A recent report claims that U.S. companies spent $15 million in 2007 creatin
, promoting and distributing widgets. These days, widgets are the rage on websites and blogs. Widgets were once small devices, as a knob or a switch whose name could not be recalled or simply was not known. Not today. Widgets are much more prestigious and costly. A “widget” is now a tool that can personalize a blog and deliver information. It is a new tool that can be used as an advertising delivery system. A widget can be an attractive way to advertise on small websites.
Because of the use of the internet and globalization, marketing keeps changing. Almost every day, new ways are being developed to appeal to customers, to share information and to capture a place in the market. In such a world, there is a need also to make known and to deliver to others the saving truth of the Gospel in such a way that it captures people’s attention, moves their hearts and leads them to faith. There is an urgent need for a new thrust in evangelization.
On January 22, 1999, at the beginning of his visit to Mexico, Pope John Paul II issued his Apostolic Letter
Ecclesia in America
he Evangelization of America
). The Pope wrote: “... the mission of evangelization today calls for a new program which can be defined overall as a new evangelization.” The expression ‘new evangelization’ was not new. It had already been popularized in Pope Paul VI’s apostolic exhortation
On Evangelization in the Modern World
Our contemporary world presents us with new challenges. Recently, Europe would not even acknowledge its Christian roots in the European Constitution. In this, radical secularism triumphed over history and truth. Certainly, we are not in the same cultural state as Europe. A recent USA TODAY/Gallup Poll reported that at least 50% of Americans call themselves “religious” and an additional 33% call themselves “spiritual.” We have not repudiated our religious heritage. Nonetheless, we still face the attempt on the part of some to ban religious symbols from the public place in our country.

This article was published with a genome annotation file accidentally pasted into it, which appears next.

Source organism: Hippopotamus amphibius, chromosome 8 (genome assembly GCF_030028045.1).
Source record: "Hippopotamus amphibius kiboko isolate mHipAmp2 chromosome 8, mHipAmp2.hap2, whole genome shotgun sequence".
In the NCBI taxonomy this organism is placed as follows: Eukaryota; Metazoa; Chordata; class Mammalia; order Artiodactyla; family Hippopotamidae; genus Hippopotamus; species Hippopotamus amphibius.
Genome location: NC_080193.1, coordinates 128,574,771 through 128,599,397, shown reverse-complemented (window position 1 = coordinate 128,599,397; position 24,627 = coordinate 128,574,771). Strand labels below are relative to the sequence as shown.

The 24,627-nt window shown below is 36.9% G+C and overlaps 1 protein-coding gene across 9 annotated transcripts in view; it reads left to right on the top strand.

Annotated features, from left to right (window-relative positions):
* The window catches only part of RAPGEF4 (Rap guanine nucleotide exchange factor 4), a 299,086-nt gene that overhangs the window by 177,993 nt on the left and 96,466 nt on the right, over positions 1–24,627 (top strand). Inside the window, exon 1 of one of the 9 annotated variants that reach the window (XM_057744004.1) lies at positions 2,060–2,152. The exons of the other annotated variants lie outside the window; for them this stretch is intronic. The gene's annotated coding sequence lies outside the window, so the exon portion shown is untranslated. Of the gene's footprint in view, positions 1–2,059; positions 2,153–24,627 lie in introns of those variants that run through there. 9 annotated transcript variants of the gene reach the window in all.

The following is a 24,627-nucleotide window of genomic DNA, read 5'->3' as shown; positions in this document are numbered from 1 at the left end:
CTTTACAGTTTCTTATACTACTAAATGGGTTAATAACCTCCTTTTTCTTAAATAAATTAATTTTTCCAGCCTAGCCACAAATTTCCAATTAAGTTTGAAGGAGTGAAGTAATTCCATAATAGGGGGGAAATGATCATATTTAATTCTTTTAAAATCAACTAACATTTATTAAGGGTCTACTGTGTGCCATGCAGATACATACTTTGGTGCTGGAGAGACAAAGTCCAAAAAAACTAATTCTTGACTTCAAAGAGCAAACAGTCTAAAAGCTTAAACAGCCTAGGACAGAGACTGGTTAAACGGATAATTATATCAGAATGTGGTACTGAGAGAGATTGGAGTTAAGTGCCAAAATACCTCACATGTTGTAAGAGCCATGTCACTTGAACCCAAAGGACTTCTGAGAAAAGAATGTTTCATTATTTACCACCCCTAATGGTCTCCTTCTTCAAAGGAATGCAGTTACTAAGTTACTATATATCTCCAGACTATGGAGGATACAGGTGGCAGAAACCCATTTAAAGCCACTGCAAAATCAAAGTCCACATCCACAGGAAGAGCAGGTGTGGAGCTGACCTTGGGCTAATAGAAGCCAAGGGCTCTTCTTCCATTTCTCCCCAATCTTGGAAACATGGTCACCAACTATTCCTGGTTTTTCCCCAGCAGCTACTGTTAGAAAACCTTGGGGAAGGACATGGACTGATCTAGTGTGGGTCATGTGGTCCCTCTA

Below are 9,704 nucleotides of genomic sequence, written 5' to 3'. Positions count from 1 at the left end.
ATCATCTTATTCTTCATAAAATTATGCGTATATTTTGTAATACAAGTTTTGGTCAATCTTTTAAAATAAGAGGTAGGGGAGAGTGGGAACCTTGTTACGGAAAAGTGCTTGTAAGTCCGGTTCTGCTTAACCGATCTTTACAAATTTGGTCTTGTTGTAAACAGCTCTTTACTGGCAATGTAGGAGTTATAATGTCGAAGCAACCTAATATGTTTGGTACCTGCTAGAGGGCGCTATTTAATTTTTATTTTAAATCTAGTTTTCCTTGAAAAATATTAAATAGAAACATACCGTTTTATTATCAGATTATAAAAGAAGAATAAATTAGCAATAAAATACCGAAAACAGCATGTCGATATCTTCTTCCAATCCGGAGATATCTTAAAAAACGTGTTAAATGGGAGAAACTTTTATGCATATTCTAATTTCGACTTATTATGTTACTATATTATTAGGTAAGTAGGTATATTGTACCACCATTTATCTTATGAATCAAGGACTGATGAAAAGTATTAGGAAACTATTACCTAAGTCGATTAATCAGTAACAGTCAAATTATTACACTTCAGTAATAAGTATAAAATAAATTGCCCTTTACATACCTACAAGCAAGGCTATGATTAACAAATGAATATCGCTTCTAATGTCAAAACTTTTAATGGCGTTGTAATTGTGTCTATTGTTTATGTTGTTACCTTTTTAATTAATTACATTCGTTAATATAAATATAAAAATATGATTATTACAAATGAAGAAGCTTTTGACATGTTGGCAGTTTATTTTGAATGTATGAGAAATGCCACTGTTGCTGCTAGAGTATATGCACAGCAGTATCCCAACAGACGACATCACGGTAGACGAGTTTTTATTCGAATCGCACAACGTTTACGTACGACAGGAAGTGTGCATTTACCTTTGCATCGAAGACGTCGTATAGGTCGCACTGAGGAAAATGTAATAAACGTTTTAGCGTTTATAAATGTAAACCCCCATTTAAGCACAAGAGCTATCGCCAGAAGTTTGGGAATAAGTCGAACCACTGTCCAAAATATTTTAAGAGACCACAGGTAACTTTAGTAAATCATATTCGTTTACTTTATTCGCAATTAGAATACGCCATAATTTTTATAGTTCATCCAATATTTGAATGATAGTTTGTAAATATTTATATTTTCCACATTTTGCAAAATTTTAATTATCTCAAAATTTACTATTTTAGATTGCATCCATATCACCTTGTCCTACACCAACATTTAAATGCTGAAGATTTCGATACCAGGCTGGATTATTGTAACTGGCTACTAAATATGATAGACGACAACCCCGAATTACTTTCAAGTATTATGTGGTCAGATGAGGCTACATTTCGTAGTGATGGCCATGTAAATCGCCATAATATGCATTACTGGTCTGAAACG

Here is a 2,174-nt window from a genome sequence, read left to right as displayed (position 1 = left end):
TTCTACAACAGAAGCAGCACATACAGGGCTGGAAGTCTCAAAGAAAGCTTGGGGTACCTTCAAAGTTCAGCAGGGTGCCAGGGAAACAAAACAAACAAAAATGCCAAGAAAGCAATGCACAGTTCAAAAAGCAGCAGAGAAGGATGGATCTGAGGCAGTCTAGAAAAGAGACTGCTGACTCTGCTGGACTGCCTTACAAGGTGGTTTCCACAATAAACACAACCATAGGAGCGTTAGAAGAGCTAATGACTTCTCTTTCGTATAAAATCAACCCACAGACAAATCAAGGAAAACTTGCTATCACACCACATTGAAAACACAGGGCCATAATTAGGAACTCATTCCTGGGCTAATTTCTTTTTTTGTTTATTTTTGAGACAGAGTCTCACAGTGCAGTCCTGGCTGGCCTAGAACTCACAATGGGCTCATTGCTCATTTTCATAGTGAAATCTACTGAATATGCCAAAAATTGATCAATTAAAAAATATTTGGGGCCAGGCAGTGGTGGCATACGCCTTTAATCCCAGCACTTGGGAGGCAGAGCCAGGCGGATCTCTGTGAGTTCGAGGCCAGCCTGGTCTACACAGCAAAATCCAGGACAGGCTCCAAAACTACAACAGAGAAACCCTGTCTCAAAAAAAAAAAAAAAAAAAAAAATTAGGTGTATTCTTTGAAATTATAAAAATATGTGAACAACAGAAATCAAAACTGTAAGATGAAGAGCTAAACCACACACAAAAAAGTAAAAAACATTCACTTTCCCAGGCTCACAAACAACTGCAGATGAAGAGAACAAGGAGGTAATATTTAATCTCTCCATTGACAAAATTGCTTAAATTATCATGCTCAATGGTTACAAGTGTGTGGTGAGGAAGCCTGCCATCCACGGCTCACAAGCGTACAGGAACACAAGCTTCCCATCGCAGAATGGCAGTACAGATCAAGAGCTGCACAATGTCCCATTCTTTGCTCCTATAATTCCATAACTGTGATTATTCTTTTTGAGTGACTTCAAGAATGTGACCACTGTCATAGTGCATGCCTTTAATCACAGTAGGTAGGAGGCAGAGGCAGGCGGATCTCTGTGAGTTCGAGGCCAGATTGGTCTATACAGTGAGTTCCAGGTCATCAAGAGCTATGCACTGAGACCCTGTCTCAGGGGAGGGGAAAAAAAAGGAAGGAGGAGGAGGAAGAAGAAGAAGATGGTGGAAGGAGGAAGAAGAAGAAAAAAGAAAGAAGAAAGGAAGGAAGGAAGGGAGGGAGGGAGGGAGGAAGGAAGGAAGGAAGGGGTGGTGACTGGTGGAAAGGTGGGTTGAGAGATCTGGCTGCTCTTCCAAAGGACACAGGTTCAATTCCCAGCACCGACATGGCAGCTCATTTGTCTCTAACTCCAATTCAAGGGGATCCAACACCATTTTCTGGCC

Today the discoveries of science and technology open new possibilities for human development. Yet, when uprooted from a moral context, they exalt reason to the level of self-destructive autonomy. Relativism ignores the objective order of truth and extols the tolerance of all convictions as equal truths.
Our world, with all its challenges, confronts us daily with the basic question of how we are to live our life. Our life is a question. The Gospel is the answer. It is the mission of the Church to make that answer intelligible and accessible to our generation. This is why both Pope Paul VI and Pope John Paul II called for a “great re-launching” of evangelization. We live in a time that calls for a new enthusiasm that proclaims Jesus and his Gospel in new ways. As advertisers determined to sell their products turn to widgets, we need to use whatever is good, useful and new to help others interface with Jesus.
We cannot be content to look at our world and rest secure. Many have not heard of Christ. Some who have heard have not understood his Gospel and are not active members of the Church. The wedding feast is not yet full.
We know that God “wants all to be saved and to come to a knowledge of the truth. For there is one God and one mediator between God and men, the man Christ Jesus, who gave himself as a ransom for all” (1 Tim 2:3-6). As Jesus gave himself to the mission of inviting others into the embrace of God’s love, we give ourselves to welcoming others to the Church. In the new evangelization, we surrender to the mystery of the mustard seed. We know that God will give the growth (cf. Joseph Cardinal Ratzinger,
Address to Catechists and Religion Teachers
, Jubilee of Catechists, December 12, 2000). The times are ready for the new evangelization. Are we?
Other articles on Evangelization to follow.